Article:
Shriners Hospitals for Children Offers Firework Safety Tips for Parents
As one of the pioneering and leading pediatric healthcare systems for burn care in the nation, Shriners Hospitals for Children is offering tips for practicing fire safety this week in advance of the Fourth of July holiday. Since the 1960s, Shriners Hospitals for Children has been a leader in burn care, research and education — and burn injury prevention is a key component in these efforts.
More than 3,000 children under the age of 15 are sent to the emergency room each year in the United States because of fireworks, and the majority of these burn injuries occur on or around the Fourth of July. Children younger than 15 account for one out of every four firework-related injuries. Sparklers burn at around 2,000 degrees Fahrenheit, which is hot enough to cause third-degree burns and melt glass. Third-degree burns can cause blindness and permanent scarring, and the most frequent firework-related burn injuries are to hands, the head/neck area and eyes.
Preventing burn injuries in children is an important Shriners Hospitals for Children initiative. Here is what families can do protect children from firework-related burn injuries this year:
Fourth of July Safety Tips
- Never allow children to light fireworks
- Adult supervision of a designated firework area is key; do not let children near or around fireworks
- Never let children handle sparklers – use glow sticks instead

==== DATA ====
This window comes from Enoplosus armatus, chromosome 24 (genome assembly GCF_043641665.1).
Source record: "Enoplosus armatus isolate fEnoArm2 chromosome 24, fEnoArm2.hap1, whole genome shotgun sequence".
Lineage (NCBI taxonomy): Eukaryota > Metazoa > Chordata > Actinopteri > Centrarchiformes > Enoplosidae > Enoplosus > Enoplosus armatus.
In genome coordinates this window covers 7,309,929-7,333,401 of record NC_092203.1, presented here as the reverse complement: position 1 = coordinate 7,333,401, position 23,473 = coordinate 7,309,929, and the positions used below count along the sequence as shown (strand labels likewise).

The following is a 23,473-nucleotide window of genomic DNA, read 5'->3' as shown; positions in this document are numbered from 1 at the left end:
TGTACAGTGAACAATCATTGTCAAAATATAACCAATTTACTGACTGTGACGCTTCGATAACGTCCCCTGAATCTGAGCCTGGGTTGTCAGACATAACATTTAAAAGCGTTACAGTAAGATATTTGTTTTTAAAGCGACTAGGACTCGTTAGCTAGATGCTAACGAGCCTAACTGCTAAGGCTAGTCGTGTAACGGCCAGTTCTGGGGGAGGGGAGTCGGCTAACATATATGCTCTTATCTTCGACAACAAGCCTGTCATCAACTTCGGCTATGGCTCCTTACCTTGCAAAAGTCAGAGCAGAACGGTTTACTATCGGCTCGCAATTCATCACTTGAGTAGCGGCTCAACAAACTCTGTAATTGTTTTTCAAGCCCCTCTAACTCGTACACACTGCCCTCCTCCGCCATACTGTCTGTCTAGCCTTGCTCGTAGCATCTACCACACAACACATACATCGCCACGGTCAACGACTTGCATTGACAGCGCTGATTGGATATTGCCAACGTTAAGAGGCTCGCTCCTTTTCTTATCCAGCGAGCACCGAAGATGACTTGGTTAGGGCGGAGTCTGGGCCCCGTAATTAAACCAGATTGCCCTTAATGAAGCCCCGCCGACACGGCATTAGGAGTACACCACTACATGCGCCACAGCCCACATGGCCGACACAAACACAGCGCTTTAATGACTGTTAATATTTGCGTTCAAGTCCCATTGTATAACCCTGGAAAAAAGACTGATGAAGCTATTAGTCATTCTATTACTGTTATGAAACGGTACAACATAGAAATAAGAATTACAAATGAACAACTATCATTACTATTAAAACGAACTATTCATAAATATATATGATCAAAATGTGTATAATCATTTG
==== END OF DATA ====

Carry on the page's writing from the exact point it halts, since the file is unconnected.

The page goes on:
- Never try to relight fireworks that are not functional
- Adults should dispose of all fireworks in a bucket of water
- Keep a fire extinguisher and/or a hose nearby in case of a fire
- Educate your children about the dangers of fireworks
- Keep flammable liquids (gasoline) away from designated firework areas
- Never wear loose clothing while lighting fireworks
- The best and safest way to enjoy fireworks is to attend a public display run by trained professionals
Remember, children are always at risk around residential fireworks, even if they are not the ones handling them. The best way to protect children is to not use fireworks at home. Public firework shows operated and produced by trained professionals are safest.
Instead of fireworks, consider these fun activities with children to celebrate the Fourth of July holiday.
“It is really important to follow these safety tips relating to the Fourth of July so that we all can have a safe and healthy holiday,” said Frances A. Farley, M.D., chief medical officer of Shriners Hospitals for Children.
Parents should seek immediate medical attention if a child is injured by fireworks. Call 911 or immediately go to the emergency room. Shriners Hospitals for Children provides world-renowned burn care to children, regardless of the families’ ability to pay or insurance status. Shriners Hospitals locations that provide various levels of burn care include Pasadena, California; Northern California (Sacramento, California); Texas (Galveston, Texas); Dayton, Ohio; and Boston, Massachusetts.
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